Raz Mesinai has been busily filling out his ghostproducer.bandcamp.com account. On the 11th of the month he posted Freakatone Beats Vol. 1, a collection of broken white noise disguised as funk, 15 tracks that come with their own unique “parameters,” a mix of practical and theoretical constraints. This is Freakatone‘s “Nervous System”:
And these are the freakatone parameters — a beatcraft Oulipo, a downtempo Dogme 95, a drone Fluxus:
The rhythm’s tempo is irrelevant, and can change without warning.
The rhythm is constructed by a simple pattern, chosen for its importance in urban music for centuries, in festivals, ceremonies.
There is no “drop”, however alluding to one is fine.
No overdubs are allowed when producing Freakatone as the key to its power is spontaneity, improvisation and mastering the sound system as an instrument.
Freakatone is often Produced with noise and dissonance in mind. Dissonance is important, and frequencies used are primarily rejected from Main Stream Sound Systems, such as streaming.
Freakatone cannot be performed without a dancing audience.
Noise must be generated within the very sound system used to produce Freakatone, either by feeding back into itself, adding other effect processors to the output of said instrument. Once the noise is revealed, the Producer must not end, but continue on and freak the tone.
The day prior to Freakatone Beats Vol. 1 came Sweet Dreams, Soundboy, a beatless collection of 16 industrial-ambient swaths, some harrowing, others lilting, all serrated. Here is the fourth in the otherwise title-less sequence, one of the set’s relatively lighter pieces, which to say the fear is at the far end of the dark corridor, rather than right in your face:
Especially welcome is the four-part String Quartet for Four Turntables, a Lincoln Center Festival commission in which the “quartet” was in fact four separate parts (two violins, one viola, one cello — the classic quartet format) recorded to vinyl and manipulated by two DJs. Here is part two — check it out around 5:50 when the scraping violin is made to imitate a passing police siren. The collection was posted on October 16:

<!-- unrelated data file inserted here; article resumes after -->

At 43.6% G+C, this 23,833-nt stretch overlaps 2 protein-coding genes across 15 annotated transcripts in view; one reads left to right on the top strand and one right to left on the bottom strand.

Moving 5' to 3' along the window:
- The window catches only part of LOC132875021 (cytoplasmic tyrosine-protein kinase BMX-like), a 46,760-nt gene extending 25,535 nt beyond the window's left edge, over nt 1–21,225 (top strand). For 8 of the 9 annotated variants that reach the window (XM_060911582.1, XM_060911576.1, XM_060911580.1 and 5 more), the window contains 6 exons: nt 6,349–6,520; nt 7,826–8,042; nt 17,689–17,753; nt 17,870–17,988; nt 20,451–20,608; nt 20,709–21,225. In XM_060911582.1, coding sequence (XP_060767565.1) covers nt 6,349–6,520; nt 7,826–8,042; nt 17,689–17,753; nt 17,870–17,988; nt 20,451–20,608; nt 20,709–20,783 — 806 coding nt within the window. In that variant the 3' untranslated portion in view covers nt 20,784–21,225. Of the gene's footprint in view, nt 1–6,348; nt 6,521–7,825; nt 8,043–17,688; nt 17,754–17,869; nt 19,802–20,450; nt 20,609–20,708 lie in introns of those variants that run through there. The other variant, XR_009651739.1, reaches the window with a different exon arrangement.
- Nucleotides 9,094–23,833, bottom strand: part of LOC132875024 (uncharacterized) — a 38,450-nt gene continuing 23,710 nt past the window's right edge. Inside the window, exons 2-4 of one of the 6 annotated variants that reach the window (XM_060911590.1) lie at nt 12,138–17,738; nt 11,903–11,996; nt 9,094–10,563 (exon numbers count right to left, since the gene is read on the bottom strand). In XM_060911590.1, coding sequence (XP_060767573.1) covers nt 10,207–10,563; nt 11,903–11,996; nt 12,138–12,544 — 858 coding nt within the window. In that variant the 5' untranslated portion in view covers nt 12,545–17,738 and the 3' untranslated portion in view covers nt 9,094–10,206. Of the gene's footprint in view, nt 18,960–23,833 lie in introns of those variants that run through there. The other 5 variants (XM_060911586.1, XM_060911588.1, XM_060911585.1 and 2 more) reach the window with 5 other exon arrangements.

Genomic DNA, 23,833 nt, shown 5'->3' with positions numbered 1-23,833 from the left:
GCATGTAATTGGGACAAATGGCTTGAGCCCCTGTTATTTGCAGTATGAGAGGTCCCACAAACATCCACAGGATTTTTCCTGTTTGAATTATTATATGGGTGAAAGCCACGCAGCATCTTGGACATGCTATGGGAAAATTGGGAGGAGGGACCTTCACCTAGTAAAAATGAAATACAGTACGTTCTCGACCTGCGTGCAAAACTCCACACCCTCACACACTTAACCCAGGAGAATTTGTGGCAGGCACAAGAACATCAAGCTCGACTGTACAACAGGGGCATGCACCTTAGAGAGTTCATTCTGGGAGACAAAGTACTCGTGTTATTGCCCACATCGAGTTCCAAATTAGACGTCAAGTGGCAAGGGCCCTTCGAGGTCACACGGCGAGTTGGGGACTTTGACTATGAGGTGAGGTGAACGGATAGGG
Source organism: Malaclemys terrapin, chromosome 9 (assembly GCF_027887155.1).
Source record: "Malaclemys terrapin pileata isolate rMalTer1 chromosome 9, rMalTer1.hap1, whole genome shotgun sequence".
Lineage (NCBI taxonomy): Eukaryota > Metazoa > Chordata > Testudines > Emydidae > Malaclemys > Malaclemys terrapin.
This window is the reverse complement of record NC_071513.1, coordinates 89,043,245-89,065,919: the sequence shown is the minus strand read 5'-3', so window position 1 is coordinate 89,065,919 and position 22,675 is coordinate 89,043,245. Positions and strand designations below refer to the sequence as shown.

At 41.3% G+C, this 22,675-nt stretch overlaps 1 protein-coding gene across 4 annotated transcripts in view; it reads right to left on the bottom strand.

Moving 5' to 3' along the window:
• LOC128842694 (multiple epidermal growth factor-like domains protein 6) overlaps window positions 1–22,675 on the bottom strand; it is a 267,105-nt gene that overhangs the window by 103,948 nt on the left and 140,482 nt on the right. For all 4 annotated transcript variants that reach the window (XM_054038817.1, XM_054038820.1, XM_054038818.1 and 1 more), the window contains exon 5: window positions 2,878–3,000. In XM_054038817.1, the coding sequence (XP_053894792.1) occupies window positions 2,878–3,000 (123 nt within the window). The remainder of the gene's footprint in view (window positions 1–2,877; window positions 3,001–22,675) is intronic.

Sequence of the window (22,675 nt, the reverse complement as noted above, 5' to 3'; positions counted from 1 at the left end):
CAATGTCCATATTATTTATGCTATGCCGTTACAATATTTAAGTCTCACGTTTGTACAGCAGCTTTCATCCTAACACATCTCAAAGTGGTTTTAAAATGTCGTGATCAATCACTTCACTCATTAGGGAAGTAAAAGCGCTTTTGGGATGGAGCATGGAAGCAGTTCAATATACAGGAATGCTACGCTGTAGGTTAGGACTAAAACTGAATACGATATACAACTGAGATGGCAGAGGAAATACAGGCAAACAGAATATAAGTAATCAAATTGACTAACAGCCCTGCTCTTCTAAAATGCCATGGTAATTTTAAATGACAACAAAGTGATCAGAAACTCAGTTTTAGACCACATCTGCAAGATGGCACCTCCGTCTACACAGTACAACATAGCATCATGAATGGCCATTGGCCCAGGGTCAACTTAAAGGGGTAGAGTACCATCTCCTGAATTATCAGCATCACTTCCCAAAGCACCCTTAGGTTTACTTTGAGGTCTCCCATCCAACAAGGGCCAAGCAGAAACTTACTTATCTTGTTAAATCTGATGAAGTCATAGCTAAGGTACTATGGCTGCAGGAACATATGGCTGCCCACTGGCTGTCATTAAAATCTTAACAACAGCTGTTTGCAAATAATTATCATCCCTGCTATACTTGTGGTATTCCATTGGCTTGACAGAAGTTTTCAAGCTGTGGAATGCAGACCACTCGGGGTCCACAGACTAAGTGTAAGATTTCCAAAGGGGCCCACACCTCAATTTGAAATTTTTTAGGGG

A brief liner note explains the turntable audio’s provenance:
It was first performed by Dj Olive and Dj Toshio Kajiwara at the Lincoln Center Festival in New York City in 2000 but was never recorded or released until now. Mesinai insisted on letting the vinyl sit, uncovered, for 15 years, so that the crackles and pops would be more present.
It dates from 2000, when it was performed alongside work by the X-Ecutioners, as well as a quartet consisting of DJ A. Vee, DJ Frankie, Kuttin’ Kandi, and Christian Marclay playing versions of John Cage’s “Imaginary Landscape No. 5.” I mentioned it here back in 2009. And I interviewed Mesinai back in 2006.
And then there’s the far more expansive and varied Time Is Just an Update, also from October 11, 13 tracks that include attenuated drones, hauntingly sublimated orchestrations, and extremely slow chamber music. This is a track, “Tag Hash,” seemingly made almost entirely from vinyl crackles, repeated and echoed into a dubby matrix:
The music is streaming for free, and available for purchase: $9.99 for Sweet Dreams, SoundBoy (there’s also a $35 “endless cassette” version), $4 for the String Quartet (there’s also a limited-edition $200 vinyl edition), $7 for Time Is Just an Update, and $5 for Freaktone.